CNN Student News - January 6, 2014

CNN Student News 01/06/14
CNN Student News 01/06/14


    CNN Student News 01/06/14


CNN Student News 01/06/14 10:00

Story highlights

January 6, 2014
Happy New Year, and welcome back to CNN Student News! Our first show of 2014 kicks off much like the year itself, with views of fireworks from around the world. We also bring students up to speed on other stories making headlines, from an Arctic blast to a mystery involving eagles. And we take a look at what's ahead for the U.S. Congress.
On this page you will find today's show Transcript, the Daily Curriculum pertaining to today's show, and a place for you to leave feedback.
Please note that there may be a delay between the time when the video is available and when the transcript is published.
Media Literacy Question of the Day:
What information might audiences get from news reports that look ahead? What challenges might exist to producing this kind of report?
Key Concepts: Identify or explain these subjects you heard about in today's show:
1. sea ice
2. unemployment benefits
3. West Nile virus
Fast Facts: How well were you listening to today's program?
1. According to the report, how can ships get stuck in sea ice? How do icebreakers work?
2. What are some of the issues facing the U.S. Congress as its members head back into session this week?
3. What do scientists believe is responsible for the deaths of dozens of bald eagles in Utah? How did the scientists come to this conclusion?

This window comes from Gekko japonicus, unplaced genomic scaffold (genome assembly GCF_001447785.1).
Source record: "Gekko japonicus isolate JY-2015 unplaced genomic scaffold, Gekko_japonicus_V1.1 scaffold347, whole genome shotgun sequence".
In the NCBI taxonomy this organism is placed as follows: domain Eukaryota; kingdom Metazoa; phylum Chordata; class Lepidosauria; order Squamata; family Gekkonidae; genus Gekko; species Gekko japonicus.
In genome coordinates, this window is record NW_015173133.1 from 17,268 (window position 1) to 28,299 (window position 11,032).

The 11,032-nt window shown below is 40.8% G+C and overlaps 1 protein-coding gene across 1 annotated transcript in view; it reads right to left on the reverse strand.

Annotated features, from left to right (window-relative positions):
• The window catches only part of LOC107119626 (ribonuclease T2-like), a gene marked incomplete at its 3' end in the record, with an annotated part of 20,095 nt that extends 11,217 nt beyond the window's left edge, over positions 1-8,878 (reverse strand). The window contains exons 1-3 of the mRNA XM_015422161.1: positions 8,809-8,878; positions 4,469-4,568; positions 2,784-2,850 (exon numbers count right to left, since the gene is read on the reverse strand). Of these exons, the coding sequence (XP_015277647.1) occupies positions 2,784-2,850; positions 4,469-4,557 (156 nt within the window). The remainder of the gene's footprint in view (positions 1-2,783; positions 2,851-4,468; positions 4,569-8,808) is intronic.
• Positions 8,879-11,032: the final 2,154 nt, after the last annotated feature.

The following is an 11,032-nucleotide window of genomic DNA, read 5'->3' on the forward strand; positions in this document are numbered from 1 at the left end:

Discussion Questions:
1. How do you mark the start of a new year? Do you resolve to do anything better or differently? Explain.
2. What issue(s) would you like to see your U.S. senator or representative make the top priority this session? Why?
3. What general steps do you think that scientists might take to determine what is causing a plant or animal species to die out? Why might they choose to rule out possible causes first?
CNN Student News is created by a team of journalists and educators who consider the Common Core State Standards, national standards in different subject areas, and state standards when producing the show and curriculum. We hope you use our free daily materials along with the program, and we welcome your feedback on them.
We're looking for your feedback about CNN Student News. Please use this page to leave us comments about today's program, including what you think about our stories and our resources. Also, feel free to tell us how you use them in your classroom. The educators on our staff will monitor this page and may respond to your comments as well.
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